It's managed to grow up without losing the small-town charms--like polka bands and a movie palace--that made it special
Rain or shine, from spring to late fall, vendors ring the giant state capitol building at the Saturday morning Dane County Farmers' Market, selling vegetables and cheeses, as well as fresh flowers, still-warm loaves of pumpernickel, greasy old-fashioned donuts, and ostrich jerky.
Wandering into the scene, you get the idea this is the way life should be: neighborly hellos, generous samples, farmers rubbing elbows with academics, and people pedaling home with purchases in their bicycle baskets.
Around every corner are more signs of Madison's friendly, small-town atmosphere. Small groups picnic on the lawn of the capitol building. Bike racks are everywhere, and folks use them. (Rent a bike at Machinery Row Bicycles.) Stroll underneath the enormous red marquee of the Orpheum Theatre for popcorn in red-striped boxes straight out of the 1950s.
Yet Wisconsin's state capital also has its cosmopolitan side. When the Orpheum isn't hosting live bands like Death Cab for Cutie, it screens independent films. After shows, patrons linger in the lobby--with its sweeping split staircase and intricate moldings--which doubles as a moderately priced restaurant. Locals consistently fill tables at Bandung Restaurant, in a strip mall just east of downtown, for Indonesian dishes like the nasi rames sampler, with portions of spicy beef tenderloin, homemade tempeh, and marinated vegetables in a curry sauce. The Chazen Museum of Art hosts free, continually changing exhibits, such as an upcoming one on 20th-century American painting, featuring works by Georgia O'Keeffe and Guy Carleton Wiggins.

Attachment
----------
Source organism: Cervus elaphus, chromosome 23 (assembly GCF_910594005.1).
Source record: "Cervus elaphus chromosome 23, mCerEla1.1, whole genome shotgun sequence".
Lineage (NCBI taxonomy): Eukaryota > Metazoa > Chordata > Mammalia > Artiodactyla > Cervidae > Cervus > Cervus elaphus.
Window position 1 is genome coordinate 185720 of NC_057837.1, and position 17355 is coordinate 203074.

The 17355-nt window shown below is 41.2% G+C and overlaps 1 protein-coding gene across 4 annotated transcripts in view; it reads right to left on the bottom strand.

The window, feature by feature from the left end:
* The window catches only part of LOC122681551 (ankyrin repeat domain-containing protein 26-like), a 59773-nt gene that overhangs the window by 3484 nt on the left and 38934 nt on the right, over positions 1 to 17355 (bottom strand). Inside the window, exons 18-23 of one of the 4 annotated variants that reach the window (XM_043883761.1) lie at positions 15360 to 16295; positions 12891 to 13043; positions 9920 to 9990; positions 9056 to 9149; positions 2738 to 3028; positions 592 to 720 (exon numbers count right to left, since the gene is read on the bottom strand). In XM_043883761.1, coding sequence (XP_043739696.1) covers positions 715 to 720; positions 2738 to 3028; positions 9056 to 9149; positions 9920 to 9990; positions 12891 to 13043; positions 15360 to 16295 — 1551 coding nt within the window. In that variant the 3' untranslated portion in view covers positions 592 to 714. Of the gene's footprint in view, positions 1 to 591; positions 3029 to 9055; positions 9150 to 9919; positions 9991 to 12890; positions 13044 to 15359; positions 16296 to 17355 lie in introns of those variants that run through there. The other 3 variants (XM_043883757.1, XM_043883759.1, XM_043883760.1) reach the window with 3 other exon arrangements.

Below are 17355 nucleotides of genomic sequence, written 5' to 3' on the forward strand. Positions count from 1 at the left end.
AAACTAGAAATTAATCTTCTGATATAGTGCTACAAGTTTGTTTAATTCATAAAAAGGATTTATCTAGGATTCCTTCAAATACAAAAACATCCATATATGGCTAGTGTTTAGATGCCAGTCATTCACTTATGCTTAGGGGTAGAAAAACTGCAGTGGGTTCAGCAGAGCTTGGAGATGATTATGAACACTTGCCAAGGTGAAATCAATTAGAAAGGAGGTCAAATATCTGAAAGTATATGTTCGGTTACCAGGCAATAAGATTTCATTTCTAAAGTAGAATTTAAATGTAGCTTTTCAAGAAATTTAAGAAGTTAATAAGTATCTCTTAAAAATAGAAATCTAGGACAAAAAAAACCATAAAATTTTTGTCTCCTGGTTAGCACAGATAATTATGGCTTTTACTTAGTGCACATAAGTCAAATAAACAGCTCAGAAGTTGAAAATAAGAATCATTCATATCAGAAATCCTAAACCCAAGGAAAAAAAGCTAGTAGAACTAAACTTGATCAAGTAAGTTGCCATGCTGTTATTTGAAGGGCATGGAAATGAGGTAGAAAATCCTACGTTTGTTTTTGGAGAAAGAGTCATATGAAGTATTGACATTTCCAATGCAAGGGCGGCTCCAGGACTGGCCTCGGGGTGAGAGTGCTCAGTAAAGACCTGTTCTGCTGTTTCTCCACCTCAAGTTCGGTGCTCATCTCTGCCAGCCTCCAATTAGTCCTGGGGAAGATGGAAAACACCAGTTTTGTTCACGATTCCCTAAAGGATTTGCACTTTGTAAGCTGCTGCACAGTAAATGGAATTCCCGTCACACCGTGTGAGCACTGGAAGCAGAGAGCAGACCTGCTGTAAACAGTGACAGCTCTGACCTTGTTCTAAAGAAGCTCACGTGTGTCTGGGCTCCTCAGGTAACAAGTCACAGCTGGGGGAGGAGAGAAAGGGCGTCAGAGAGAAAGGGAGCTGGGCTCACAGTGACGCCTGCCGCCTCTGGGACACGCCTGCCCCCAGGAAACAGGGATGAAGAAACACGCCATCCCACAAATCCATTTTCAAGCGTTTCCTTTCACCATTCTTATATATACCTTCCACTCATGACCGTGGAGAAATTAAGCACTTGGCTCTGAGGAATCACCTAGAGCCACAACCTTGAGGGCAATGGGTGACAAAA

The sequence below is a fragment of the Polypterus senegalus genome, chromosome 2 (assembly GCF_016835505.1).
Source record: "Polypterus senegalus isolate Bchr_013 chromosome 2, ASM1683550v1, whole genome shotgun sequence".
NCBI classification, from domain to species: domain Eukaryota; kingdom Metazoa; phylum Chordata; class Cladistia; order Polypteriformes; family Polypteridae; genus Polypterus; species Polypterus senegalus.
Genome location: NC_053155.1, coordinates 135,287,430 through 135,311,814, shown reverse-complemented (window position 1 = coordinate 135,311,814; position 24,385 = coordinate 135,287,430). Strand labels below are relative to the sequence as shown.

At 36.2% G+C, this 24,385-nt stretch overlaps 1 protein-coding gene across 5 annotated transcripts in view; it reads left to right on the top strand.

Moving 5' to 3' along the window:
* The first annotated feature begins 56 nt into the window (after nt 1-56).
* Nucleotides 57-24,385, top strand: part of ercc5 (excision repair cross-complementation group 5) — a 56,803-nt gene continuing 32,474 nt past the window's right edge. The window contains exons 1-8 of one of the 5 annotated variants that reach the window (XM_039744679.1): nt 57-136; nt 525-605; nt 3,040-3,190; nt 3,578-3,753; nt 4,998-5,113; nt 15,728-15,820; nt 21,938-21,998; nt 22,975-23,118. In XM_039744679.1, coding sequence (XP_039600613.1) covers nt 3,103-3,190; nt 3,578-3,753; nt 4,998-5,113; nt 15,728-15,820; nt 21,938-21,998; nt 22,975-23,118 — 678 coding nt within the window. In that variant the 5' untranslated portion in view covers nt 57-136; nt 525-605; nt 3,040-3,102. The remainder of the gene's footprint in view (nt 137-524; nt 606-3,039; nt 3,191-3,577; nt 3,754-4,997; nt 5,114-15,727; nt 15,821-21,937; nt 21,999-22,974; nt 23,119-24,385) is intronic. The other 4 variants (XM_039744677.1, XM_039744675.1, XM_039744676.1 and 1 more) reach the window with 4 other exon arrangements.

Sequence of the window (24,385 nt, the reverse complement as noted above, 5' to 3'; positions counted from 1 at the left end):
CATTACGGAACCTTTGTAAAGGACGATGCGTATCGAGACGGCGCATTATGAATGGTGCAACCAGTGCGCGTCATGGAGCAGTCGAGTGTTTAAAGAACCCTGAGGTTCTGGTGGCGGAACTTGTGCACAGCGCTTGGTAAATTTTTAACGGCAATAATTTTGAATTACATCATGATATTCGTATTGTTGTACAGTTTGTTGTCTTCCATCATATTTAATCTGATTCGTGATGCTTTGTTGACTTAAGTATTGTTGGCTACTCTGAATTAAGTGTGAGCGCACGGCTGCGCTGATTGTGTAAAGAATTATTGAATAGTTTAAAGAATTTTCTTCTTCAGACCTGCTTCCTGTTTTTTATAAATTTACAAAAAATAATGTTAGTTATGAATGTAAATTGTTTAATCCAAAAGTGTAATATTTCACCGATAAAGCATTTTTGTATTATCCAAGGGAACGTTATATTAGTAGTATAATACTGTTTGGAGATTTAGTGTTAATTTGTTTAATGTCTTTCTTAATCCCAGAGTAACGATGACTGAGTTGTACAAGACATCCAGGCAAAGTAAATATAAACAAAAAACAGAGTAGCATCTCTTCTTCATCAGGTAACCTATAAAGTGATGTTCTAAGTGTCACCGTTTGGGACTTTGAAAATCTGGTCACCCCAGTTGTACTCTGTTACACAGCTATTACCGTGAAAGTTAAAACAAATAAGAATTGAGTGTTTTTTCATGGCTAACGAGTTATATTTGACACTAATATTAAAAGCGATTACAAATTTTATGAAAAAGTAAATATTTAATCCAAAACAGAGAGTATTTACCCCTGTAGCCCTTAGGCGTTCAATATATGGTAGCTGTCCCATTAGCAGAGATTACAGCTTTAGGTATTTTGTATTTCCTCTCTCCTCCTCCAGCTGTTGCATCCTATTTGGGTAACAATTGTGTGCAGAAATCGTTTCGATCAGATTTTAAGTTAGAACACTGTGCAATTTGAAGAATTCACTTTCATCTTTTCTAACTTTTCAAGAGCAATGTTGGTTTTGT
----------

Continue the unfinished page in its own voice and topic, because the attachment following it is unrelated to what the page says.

Inevitably, everyone winds up poking around the bars, boutiques, and restaurants of State Street, which connects the capitol and the gorgeous lakeside University of Wisconsin campus. Chocolate Shoppe makes ice cream that's nearly sinful, with flavors such as Fat Elvis (banana ice cream with peanut butter and chocolate chunks) and Gaelic Delight (vanilla swirled with crème de menthe). The House of Wisconsin Cheese sells squeaky, rubbery, tasty cheese curds by the pound, and goofing off with its dorky Cheesehead apparel (bowties, sombreros) is difficult to resist. Stop by State Street Brats for a red brat--a Wisconsin-specialty sausage that uses smoked beef instead of the traditional pork. While you eat, take in a Wisconsin Badgers football game on one of the 25 televisions. Last year, Sports Illustrated ranked State Street Brats the 13th best sports bar in the country.
Even though most of the 28,000 undergraduates leave during the summer, Madison is a party town for all seasons. Lederhosen-bedecked staff at Essen Haus, just next door to the Hotel Ruby Marie, serve 17 German drafts in giant glass boots, while a polka band oom-pah-pahs joyfully. High Noon Saloon hosts bluegrass musicians and hip-hop artists alike, as well as an indoor craft fair where you can browse locals' works while enjoying a pint of New Glarus Spotted Cow ale.
Head to the university's Memorial Union Terrace, overlooking serene Lake Mendota, and just hang out if you want the most Madison-esque of all experiences. Sunbathe at water's edge during the day, or share a pitcher of beer and boogie to free live music by night. At one reggae show last summer, students bobbed near the stage, while couples and groups of friends clustered at tables, and grinning parents hoisted equally happy kids onto their shoulders. Like so much of Madison, the Terrace scene manages to be cool and wholesome in the same breath.
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